Will 5 percent raise lure more cops to schools beat, stem exits?


At a time when the Palm Beach County School District seeks to hire 75 additional officers to patrol its schools and is facing criticism that it doesn’t pay its police force enough, district leaders and police union negotiators have struck a deal that would give school officers a 5 percent raise.

Under the agreement, the raise would be across the board and increase the base salary of a first-year officer by $2,160, making it more competitive with other departments at $45,464 a year.

It also moves the officers’ hourly pay to $26.81, surpassing the hourly rate at both Miami-Dade’s school police department and Palm Beach County’s Sheriff’s Office, according to the district’s calculations.

Before the first check is cut, both the school board and the union’s school police membership would have to vote in favor of the raises, which would be retroactive to Jan. 1. The board will meet Wednesday. Union members likely would take a week to 10 days to weigh in, said Kevin O’Sullivan, a school police officer negotiating on behalf of the union.

District leaders estimate the boost in salaries will cost about $494,000 a year. But school police agreed to bear about 40 percent of the expense, foregoing $250 quarterly attendance incentives and performance bonuses for a year.

O’Sullivan described the compromise as a beginning that will make starting salaries more attractive, but does not address long-standing concerns that more tenured officers haven’t gotten raises that keep pace with their law enforcement brethren in certain city and county departments.

The raise was negotiated as forces outside the district shined a light on school policing, and as the department underwent a change of command.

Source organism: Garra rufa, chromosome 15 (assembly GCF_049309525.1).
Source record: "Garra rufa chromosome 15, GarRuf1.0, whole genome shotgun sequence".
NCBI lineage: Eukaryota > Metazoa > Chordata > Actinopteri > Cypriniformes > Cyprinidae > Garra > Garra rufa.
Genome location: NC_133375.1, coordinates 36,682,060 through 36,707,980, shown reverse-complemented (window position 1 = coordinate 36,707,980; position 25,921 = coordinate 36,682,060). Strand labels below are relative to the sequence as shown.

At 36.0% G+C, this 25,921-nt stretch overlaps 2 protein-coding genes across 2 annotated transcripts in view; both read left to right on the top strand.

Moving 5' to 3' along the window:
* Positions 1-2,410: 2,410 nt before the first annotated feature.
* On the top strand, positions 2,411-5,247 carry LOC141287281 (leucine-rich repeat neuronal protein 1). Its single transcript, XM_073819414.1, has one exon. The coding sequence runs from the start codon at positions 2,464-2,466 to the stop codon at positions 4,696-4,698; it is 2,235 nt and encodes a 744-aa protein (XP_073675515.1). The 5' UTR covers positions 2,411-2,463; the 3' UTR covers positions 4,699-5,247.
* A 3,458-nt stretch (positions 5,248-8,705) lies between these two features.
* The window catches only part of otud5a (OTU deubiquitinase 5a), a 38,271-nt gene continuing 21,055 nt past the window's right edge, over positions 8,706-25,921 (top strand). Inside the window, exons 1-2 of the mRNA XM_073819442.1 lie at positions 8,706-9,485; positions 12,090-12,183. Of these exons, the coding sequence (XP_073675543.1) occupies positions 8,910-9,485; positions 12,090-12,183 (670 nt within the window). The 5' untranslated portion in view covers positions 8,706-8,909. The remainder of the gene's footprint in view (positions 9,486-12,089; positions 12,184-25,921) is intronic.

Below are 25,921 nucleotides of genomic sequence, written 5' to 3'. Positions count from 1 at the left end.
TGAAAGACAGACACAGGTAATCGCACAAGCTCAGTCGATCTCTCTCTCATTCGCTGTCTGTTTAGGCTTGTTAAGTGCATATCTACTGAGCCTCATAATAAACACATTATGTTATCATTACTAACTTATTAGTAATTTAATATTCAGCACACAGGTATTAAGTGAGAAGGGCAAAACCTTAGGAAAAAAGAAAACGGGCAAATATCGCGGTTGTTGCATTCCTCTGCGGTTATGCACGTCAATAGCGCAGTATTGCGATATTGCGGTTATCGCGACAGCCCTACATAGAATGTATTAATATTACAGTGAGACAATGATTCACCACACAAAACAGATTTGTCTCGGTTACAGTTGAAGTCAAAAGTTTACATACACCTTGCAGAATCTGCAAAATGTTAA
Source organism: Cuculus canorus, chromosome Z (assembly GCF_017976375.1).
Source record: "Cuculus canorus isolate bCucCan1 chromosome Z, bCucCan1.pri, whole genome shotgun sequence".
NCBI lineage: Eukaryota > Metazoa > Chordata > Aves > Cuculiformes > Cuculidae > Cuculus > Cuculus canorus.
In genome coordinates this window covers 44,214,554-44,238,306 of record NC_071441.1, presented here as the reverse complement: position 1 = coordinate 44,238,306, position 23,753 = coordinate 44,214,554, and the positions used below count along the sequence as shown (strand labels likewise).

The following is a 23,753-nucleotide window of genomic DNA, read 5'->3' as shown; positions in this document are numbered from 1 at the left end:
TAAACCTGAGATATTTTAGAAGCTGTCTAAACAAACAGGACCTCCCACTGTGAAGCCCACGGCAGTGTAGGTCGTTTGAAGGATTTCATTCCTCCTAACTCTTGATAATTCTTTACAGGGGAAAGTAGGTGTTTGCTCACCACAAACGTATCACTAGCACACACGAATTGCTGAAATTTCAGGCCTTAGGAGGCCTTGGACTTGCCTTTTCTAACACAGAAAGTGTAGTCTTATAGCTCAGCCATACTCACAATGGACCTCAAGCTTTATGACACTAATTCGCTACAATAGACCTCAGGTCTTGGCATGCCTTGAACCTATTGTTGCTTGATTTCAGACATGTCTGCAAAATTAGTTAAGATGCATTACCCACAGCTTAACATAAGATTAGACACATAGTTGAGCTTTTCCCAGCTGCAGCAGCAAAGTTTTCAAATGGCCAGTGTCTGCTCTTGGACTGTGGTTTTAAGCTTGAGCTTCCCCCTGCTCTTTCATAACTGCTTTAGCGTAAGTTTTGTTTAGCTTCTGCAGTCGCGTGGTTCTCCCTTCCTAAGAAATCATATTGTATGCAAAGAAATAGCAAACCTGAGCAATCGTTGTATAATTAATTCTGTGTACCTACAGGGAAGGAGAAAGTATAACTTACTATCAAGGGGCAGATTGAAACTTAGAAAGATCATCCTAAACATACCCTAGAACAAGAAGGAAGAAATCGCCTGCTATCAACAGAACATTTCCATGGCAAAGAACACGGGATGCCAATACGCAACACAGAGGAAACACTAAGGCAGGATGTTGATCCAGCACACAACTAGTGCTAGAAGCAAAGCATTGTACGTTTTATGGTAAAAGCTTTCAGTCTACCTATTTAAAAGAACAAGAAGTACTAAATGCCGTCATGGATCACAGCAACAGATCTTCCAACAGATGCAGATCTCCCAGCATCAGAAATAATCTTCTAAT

The Marjorie Stoneman Douglas Act passed in the wake of the fatal Parkland shootings in February, demanded that districts post a police officer at every school. That requirement meant the district’s decades-old school police force of more than 150 sworn officers needed to grow by half — quickly. And while the act offered some money to expand the force, that money can’t be used for raises.

Anticipating it could not hire 75 officers by the time school opens in August, the district began negotiating with the sheriff’s office and municipal governments to fill in the gaps — paying overtime rates for the temporary subs, drawing the ire of its own officers.

Meanwhile, freshly appointed Superintendent Donald Fennoy announced that, faced with the challenge of growing the department, he would redefine the police chief’s role and in June hired Jupiter’s Frank Kitzerow to take over.

Days later, a grand jury investigating school security blasted Palm Beach County public schools. Among the criticisms: The district has too few officers and doesn’t pay them enough.

The district leadership contends the grand jury and others have been comparing apples to oranges. School police work day shifts during the week for 216 days a year. They have guaranteed holiday and spring breaks in an environment unlike those most street cops encounter.

On the other hand, school police don’t accrue weeks of sick and vacation time, said John Kazanjian, president of the county chapter of the Florida Police Benevolent Association. Other police departments have a pay schedule of annual stepped increases that come in addition to any cost of living raise — school police do not, he said.

Rumors have floated that up to 20 school police are seeking jobs with the sheriff’s office. Neither Kazanjian nor O’Sullivan believe the 5 percent raise will stem that tide.

But O’Sullivan holds some hope for more change: “PBA thinks highly of the new chief, Frank Kitzerow. He’s a well-respected law enforcement executive who we look forward to working with to move the department forward.”

In November, teachers negotiated a 3 percent raise and $1.3 million in one-time bonuses to guidance counselors and other educators covered by the teachers union contract but who aren’t eligible for the state’s teacher bonuses.



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